Murphy got to work Monday pitching the city on caring about his campaign. His anticipated general election campaign.
He didn’t mention the upcoming party primary. (Polls show him leading by 30 percent.) Rather, he focused on the battle for who will control the U.S. Senate. Republicans gained control of the U.S. House of Representatives in the 2010 mid-term elections, setting up a two-year gridlock duel with the Democratic Senate and White House.
Murphy described an upcoming campaign about character—not personal character, but rather the “character of the nation.”
“The Republicans are on the verge of taking over the Senate. Their path to the Senate runs through Connecticut,” he told the two dozen town committee members who assembled in the basement of the Hall of Records on Orange Street to endorse him.
The outcome, he said, will determine whether, for instance, the Senate’s environmental committee chair “believes in global warming” and whether the finance chair supports “tax fairness” or “cutting taxes for the top 1 percent.”
He continued that theme afterwards in remarks to the assembled endorsing politicos on the Green.
“What we are seeing is an ideology that would tell us the only way to prosperity is by sinking or swimming on our own,” he said of “extremist” Republicans who have “hijacked” their party.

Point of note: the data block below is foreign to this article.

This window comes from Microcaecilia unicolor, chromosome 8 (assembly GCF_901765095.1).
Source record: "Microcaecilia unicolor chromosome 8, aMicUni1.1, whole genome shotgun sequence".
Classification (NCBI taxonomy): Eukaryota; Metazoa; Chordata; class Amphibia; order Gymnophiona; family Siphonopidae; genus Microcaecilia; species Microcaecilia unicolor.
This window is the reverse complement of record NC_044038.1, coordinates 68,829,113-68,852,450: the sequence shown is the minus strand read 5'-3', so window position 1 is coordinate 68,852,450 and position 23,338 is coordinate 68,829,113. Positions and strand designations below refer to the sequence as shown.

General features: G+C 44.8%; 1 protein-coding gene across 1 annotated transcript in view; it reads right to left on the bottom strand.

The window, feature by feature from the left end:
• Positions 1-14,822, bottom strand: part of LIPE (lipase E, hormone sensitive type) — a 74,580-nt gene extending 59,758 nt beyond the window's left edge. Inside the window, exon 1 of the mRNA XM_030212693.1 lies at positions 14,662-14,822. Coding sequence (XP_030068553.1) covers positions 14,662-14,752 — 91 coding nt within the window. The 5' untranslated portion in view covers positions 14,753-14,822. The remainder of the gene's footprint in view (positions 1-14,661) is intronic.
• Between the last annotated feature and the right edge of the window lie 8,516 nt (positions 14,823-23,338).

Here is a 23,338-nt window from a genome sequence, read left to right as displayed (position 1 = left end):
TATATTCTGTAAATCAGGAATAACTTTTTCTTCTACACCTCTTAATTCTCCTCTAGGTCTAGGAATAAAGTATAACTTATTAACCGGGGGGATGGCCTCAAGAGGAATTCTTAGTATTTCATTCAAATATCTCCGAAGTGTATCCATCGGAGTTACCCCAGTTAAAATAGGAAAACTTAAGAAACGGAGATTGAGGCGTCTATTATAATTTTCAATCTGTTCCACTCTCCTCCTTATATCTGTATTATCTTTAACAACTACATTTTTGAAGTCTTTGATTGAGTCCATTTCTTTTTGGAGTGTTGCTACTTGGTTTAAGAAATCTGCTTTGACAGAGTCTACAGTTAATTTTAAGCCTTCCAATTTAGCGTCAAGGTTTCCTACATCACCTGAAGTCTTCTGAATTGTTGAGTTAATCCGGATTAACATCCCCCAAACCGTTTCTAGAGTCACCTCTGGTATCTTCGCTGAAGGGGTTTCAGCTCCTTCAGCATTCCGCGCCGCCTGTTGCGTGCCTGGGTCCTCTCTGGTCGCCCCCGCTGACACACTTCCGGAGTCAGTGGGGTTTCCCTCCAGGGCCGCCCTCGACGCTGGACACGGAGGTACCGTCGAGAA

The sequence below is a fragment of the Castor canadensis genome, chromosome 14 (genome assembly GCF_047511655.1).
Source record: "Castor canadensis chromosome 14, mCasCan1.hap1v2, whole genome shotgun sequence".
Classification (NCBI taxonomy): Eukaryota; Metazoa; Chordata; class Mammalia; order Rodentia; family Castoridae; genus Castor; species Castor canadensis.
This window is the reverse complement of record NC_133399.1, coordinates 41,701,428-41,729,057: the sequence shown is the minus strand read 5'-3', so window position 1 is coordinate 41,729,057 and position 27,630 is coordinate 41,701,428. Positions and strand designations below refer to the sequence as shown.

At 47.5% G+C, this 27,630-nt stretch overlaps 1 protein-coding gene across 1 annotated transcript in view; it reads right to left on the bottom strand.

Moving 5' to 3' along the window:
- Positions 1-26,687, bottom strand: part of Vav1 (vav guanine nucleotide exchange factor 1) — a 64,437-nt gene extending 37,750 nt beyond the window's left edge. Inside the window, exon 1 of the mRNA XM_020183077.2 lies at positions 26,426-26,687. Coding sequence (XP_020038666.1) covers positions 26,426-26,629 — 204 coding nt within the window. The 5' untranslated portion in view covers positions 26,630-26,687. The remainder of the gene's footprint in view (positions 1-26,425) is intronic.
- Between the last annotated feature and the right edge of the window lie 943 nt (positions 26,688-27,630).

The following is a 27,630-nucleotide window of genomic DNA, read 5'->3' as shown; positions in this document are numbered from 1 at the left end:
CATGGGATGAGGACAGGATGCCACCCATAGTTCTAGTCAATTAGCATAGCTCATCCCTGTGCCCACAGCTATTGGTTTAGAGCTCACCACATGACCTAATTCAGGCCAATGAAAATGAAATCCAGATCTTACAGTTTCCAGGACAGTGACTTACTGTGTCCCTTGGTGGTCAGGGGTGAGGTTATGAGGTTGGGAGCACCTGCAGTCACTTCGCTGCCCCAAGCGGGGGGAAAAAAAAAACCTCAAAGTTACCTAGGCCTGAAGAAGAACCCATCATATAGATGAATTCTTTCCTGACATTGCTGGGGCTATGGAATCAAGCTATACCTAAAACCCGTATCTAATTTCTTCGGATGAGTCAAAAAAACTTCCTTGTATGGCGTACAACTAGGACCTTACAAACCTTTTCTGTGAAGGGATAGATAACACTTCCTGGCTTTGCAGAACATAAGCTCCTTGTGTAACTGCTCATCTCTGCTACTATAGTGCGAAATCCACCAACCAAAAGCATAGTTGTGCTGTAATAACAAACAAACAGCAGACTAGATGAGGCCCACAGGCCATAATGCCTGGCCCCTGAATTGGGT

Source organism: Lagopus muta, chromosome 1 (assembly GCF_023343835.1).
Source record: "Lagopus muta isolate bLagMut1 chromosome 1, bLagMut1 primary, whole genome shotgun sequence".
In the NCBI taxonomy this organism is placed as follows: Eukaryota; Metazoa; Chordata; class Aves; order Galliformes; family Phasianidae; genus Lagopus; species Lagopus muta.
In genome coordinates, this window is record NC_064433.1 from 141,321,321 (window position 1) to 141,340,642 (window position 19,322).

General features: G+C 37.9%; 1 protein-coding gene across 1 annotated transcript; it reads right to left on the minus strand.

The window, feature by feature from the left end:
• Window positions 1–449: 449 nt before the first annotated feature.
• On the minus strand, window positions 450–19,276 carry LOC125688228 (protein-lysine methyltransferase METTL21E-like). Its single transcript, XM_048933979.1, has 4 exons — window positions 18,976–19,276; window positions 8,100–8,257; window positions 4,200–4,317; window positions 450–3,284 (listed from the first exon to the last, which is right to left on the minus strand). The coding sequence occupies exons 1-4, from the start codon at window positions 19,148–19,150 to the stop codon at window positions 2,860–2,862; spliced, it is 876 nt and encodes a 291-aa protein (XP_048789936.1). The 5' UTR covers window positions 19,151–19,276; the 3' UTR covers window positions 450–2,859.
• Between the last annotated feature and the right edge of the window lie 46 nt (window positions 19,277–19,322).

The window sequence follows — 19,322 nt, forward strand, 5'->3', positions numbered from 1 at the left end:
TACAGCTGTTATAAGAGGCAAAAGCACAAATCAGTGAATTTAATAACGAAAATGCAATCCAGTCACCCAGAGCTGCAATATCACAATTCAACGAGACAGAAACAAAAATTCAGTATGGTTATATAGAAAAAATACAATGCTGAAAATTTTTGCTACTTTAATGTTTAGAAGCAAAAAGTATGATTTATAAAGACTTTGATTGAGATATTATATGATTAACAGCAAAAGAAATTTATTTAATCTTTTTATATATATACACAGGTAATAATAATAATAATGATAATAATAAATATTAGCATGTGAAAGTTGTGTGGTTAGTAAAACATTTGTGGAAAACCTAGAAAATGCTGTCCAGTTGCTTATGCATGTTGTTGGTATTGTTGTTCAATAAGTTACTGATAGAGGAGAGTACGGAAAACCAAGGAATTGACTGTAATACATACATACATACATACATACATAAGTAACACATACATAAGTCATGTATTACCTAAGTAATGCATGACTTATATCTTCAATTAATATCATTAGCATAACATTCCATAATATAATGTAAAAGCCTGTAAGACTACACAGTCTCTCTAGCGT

DeLauro and DeStefano picked up on the theme in their endorsing remarks. “I watch them every day,” DeLauro said of conservative Republicans in D.C. “There isn’t much concern for what is going on in the lives of working families. They don’t care. Chris cares.”
Republican McMahon, for her part, has also set her sights on the general campaign—and on Murphy—rather than on her own party primary, against former U.S. Rep. Chris Shays. That primary, too, is considered a foregone conclusion.
The McMahon campaign has begun issuing releases depicting Murphy as a Democrat who kills jobs by supporting too much federal spending and regulation. (Example: Her website’s Monday news release concerned not Chris Shays, but “The Chris Murphy No-Jobs Plan.”) A true debate looms in the fall with a genuine difference of opinions, starkly divergent visions of government’s role in society. Murphy Monday evening argued that “massive public spending”—on transportation, on schools, on science—is what spurs private innovation and investment and creates jobs. (Click here for a story detailing his position in an earlier New Haven visit.) Both have seized on last week’s U.S. Supreme Court decision as campaign issues—McMahon to call for repeal of the Affordable Care Act (watch her campaign video on the subject here), Murphy to embrace the decision and the law.
As part of his get-to-know-New Haven effort, Murphy also paid visits Monday to the editorial boards/staffs of the New Haven Independent and New Haven Register. At the Independent’s office, he supported passage of the DREAM Act and a “pathway to citizenship” for undocumented immigrants; public financing of Congressional races; as well as a constitutional amendment stating that corporations are not people.